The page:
With Small Businesses Permanently Changed by the Pandemic, Owners Looking to Vaccine-Driven Recovery PNC Survey Shows
Amid this year’s historic coronavirus pandemic, businesses are adapting by making major changes to their operations including increased use of technology, according to the latest PNC semi-annual survey of small and mid-size business owners and executives, which concluded Sept. 8.
Key survey findings:
Shots In the Arms: Nearly half of those surveyed (48%) plan to require employees to get vaccinated, a third indicated they will provide education about vaccination and almost one quarter (22%) plan to provide incentives to their employees who vaccinate. Almost half (45%) expect the growing availability of vaccinations to have a positive impact on their sales.
Squeeze Is On: The combination of higher operating costs and the anticipation of stable sales suggests small businesses will start feeling even more of a “squeeze” in their operations than they already are experiencing. Almost half (48%) say that they are facing challenges to stay in business and nearly one in four (24%) say they can only continue to operate in the current economic conditions for up to a year. As a result, business owners reported that price hikes may be in store. Among survey respondents, 40% indicated that they plan to increase prices in the next six months, up from fewer than a third in the fall survey.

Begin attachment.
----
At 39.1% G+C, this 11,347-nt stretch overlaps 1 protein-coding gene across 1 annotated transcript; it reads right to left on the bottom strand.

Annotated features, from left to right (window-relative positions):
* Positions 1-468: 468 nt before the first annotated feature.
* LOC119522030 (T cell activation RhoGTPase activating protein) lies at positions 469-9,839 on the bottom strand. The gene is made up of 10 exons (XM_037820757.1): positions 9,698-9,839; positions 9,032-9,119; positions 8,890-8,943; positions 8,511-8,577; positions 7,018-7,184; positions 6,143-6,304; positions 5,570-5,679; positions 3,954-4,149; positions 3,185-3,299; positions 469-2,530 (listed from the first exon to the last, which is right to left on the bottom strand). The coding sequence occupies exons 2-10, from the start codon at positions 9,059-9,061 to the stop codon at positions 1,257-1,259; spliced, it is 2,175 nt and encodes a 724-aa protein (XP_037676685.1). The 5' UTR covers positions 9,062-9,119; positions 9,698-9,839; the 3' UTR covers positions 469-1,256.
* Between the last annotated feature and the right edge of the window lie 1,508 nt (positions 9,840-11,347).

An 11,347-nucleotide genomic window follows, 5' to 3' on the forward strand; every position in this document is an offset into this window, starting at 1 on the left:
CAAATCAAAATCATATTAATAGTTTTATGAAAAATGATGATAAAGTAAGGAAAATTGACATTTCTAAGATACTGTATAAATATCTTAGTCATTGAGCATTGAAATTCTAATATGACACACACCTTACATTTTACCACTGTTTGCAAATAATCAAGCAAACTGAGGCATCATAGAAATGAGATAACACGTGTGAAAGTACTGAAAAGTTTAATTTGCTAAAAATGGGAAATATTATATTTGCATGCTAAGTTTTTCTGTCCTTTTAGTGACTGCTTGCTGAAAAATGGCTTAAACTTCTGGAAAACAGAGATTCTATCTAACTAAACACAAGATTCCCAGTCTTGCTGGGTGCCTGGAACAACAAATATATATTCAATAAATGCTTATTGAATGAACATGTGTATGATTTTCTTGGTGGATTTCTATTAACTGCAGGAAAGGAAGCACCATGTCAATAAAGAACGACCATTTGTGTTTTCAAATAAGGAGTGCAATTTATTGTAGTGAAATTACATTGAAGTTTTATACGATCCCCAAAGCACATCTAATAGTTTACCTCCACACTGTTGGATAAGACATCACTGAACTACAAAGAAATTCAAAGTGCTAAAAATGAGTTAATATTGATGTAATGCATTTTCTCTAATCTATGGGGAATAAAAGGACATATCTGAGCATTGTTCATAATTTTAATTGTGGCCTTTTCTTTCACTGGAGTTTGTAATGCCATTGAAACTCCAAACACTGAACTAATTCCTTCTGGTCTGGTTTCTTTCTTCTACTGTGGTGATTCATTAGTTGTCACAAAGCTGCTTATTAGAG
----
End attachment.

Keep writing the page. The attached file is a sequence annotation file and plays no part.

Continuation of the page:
Change is Forever: Nine in 10 (90%) of business owners report making adaptations to their operations in response to COVID-19, including health and safety changes in the form of new policies and procedures (86%) or physical modifications (78%). Of those, more than two-thirds of businesses said they expect safety changes forced by the pandemic to be permanent. More than half of business leaders (53%) made product-related changes, either in the way they sell or deliver their products or services (51%) or in their product offerings (23%). Over half (54%) of those making product-related changes also expect them to be permanent.
Sluggish Rehiring: Nearly one in four businesses reported that they reduced their workforce last year and while most are not anticipated to be permanent layoffs, rehiring will be a slow process. Of those businesses that took action to cut workers in the past year, eight in 10 (82%) consider the decrease to be temporary or a furlough. More than two-thirds (69%) said the action impacted 25% or less of their workforce. However, the survey measured a record-low proportion of businesses expecting to increase the number of full-time employees (7%) in the next six months.